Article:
HOUSTON (CBSDFW.COM) – The state of Texas is supporting a Houston-area school that expelled a student after she refused to stand for the flag during the U.S. Pledge of Allegiance.
Texas Attorney General Ken Paxton stepped in on Tuesday to defend the school district in its lawsuit with the student, India Landry.
A post on the Texas Attorney General Facebook page said: “Requiring the pledge to be recited at the start of every school day has the laudable result of fostering respect for our flag and a patriotic love of our country,” Attorney General Paxton said. “This case is about providing for the saying of the pledge of allegiance while respecting the parental right to direct the education of children. The district court should uphold the Education Code and the right of parents to determine whether their children will recite the Pledge of Allegiance.” The statement continued on the Texas Attorney General web site, “School children cannot unilaterally refuse to participate in the pledge.”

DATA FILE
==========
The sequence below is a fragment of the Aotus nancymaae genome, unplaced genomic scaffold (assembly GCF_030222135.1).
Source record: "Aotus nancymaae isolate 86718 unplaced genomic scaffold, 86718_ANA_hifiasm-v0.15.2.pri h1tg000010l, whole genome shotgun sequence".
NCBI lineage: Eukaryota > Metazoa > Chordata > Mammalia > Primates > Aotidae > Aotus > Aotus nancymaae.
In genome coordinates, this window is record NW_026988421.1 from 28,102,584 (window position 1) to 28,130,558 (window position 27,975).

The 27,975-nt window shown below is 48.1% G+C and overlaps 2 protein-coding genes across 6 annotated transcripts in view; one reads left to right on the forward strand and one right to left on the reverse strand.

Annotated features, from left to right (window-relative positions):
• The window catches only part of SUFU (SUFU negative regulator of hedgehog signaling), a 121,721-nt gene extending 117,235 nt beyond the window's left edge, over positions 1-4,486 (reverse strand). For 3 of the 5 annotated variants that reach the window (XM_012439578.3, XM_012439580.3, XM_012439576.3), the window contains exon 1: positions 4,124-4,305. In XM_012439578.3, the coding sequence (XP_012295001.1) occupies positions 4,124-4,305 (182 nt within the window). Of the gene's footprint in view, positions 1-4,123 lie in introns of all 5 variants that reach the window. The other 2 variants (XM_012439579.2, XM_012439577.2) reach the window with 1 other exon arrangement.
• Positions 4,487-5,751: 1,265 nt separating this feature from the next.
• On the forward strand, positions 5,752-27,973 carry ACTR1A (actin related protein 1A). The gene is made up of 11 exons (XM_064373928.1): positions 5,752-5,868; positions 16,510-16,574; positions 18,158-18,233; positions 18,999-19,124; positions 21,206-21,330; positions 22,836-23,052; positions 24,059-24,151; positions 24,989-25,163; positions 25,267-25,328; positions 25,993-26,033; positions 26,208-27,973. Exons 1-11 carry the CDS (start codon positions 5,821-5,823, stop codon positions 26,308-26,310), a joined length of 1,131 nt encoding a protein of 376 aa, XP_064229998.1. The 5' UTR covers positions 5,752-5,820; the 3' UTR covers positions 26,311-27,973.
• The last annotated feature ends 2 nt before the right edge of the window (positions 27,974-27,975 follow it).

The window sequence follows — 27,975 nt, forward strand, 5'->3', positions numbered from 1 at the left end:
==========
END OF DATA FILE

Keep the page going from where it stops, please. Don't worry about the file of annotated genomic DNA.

Landry’s lawsuit filed last year says her Constitutional rights were violated when she was expelled for not standing.
“I don’t think the flag is for what it says it’s for, liberty and justice and all that,” she told KHOU-TV at the time. “It’s not obviously what’s going on in America today.”
The Attorney General’s office added that there are provisions in Texas statutes that allow for parents to guide schools on whether or not their children should be excused from reciting the pledge.
“Texas is among 26 states with similar statutes that make reciting the Pledge of Allegiance a regular part of every school day,” the Attorney General’s office said in a statement. “Furthermore, 16 other states have statutes that allow for time to be set aside for students who wish to say the Pledge of Allegiance. On written request from a student’s parent of guardian, a Texas public or charter school can excuse a child from participating in the pledge.”